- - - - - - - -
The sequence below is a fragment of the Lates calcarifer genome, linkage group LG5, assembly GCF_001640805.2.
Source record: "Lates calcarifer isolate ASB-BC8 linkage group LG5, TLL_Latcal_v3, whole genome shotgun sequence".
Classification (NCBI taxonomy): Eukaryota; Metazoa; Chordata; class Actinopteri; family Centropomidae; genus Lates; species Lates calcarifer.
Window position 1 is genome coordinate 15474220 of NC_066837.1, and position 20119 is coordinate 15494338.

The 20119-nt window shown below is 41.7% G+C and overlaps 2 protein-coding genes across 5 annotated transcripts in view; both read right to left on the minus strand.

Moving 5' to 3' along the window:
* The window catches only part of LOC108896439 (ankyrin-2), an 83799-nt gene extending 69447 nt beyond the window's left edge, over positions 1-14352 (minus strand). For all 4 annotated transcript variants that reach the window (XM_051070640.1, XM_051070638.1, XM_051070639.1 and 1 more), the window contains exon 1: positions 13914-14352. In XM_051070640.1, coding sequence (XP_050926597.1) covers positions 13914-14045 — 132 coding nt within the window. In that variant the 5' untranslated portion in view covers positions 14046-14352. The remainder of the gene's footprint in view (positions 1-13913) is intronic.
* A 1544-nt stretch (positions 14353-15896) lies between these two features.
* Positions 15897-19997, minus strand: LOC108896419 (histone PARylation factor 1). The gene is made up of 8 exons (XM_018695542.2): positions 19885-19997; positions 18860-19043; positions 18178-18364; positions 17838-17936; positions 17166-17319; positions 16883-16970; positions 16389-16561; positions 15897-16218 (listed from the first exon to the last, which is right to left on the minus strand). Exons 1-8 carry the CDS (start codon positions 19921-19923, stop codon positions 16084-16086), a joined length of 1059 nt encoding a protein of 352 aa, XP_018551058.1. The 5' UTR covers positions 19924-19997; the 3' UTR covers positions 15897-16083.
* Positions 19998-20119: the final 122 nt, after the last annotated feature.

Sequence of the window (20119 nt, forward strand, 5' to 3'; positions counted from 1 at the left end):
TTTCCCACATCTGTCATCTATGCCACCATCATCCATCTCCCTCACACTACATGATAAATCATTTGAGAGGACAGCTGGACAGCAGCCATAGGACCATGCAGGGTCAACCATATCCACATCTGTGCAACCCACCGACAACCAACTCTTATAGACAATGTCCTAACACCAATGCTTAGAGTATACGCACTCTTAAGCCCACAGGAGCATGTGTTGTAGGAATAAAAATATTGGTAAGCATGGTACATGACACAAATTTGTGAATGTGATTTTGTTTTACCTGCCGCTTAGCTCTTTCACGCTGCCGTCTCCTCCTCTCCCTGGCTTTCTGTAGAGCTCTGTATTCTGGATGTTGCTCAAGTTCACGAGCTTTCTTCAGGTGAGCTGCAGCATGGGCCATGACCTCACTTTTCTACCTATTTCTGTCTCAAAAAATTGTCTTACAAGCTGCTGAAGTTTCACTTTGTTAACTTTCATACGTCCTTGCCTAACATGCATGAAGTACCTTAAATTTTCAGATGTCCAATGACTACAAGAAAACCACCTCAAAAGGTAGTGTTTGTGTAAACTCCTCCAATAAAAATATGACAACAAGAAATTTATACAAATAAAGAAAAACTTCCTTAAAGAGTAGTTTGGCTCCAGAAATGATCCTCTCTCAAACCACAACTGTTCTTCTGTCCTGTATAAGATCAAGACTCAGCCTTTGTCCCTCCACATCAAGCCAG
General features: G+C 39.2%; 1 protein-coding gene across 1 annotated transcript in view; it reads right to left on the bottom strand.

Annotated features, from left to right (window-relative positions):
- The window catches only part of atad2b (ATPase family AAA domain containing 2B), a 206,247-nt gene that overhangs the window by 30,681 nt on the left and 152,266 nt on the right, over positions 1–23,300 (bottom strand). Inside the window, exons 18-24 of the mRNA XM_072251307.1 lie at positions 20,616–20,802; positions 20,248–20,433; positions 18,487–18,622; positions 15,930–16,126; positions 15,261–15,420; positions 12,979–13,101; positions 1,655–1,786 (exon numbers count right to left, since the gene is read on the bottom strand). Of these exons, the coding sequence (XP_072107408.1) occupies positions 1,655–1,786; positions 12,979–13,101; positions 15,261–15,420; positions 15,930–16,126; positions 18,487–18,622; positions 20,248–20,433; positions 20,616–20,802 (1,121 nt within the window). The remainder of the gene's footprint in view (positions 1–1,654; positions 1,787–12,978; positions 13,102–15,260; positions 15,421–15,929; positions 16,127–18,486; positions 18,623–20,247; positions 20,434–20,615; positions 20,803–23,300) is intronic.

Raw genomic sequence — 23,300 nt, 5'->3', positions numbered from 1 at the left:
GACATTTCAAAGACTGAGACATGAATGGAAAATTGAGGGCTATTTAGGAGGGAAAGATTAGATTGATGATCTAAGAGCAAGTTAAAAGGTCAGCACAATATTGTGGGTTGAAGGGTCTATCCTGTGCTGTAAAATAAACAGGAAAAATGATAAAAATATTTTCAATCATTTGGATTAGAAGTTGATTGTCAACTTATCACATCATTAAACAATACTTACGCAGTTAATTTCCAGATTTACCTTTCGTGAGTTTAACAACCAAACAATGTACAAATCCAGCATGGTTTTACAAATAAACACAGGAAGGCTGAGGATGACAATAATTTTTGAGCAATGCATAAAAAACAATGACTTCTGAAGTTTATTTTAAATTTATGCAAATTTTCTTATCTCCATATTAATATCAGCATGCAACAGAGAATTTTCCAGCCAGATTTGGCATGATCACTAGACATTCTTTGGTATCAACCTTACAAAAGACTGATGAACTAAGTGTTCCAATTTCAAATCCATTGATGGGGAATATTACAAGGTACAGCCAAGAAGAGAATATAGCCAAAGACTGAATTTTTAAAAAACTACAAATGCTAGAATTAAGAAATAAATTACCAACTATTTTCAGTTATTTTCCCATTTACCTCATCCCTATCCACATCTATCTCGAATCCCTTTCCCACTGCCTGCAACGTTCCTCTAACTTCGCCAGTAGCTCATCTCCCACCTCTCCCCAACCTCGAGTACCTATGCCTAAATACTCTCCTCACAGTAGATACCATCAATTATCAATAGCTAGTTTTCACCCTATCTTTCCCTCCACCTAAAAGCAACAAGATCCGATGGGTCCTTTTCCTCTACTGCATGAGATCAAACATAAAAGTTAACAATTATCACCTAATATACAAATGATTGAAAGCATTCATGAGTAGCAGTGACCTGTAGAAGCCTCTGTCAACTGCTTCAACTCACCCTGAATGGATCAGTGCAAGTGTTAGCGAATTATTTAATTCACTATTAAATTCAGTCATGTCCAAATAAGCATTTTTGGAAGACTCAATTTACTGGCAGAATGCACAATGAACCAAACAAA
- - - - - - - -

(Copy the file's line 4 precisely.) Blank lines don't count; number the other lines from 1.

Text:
Window position 1 is genome coordinate 15474220 of NC_066837.1, and position 20119 is coordinate 15494338.